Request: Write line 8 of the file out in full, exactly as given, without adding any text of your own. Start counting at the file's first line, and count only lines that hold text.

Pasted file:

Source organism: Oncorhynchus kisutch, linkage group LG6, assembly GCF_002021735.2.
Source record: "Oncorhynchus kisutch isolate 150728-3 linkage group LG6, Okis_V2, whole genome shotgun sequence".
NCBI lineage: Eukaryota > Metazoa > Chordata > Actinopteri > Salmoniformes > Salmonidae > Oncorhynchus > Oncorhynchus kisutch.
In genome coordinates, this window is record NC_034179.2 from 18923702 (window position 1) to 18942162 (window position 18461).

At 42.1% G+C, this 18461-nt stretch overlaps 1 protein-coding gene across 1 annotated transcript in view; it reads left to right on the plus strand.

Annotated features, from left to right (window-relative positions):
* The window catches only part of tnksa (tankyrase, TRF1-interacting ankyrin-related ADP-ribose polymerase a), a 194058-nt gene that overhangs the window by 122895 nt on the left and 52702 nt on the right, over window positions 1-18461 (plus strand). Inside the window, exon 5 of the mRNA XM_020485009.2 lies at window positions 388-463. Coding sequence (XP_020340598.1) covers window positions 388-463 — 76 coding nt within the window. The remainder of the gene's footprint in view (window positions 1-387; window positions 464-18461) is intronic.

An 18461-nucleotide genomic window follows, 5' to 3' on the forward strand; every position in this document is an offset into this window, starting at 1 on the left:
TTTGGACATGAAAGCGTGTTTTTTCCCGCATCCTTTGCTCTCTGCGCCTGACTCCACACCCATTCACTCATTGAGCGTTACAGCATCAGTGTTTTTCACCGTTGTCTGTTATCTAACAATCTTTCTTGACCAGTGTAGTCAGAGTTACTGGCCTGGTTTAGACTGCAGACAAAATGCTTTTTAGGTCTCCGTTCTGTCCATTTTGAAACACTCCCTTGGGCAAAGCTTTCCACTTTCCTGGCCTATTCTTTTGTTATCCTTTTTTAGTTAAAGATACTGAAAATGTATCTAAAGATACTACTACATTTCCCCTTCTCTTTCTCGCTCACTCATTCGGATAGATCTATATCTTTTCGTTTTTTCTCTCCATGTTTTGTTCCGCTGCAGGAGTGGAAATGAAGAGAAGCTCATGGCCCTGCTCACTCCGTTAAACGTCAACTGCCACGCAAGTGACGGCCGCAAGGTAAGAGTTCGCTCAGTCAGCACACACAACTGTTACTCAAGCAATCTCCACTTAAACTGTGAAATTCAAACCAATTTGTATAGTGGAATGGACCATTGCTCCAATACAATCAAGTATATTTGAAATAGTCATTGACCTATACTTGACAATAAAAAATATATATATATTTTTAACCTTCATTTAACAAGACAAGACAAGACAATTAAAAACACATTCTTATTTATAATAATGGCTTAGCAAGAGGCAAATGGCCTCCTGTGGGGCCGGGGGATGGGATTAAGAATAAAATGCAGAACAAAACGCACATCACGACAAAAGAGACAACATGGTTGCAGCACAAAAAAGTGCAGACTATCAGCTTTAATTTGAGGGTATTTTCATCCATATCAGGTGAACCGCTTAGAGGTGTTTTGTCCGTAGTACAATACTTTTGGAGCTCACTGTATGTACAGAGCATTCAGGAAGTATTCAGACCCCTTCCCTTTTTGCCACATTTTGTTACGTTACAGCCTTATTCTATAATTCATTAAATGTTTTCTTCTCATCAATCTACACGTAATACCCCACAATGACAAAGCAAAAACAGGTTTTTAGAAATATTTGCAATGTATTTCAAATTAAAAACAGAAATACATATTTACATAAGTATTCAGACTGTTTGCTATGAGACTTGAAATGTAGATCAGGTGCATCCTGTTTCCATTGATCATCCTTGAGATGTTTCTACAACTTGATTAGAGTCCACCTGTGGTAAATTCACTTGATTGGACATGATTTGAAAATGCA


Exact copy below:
An 18461-nucleotide genomic window follows, 5' to 3' on the forward strand; every position in this document is an offset into this window, starting at 1 on the left: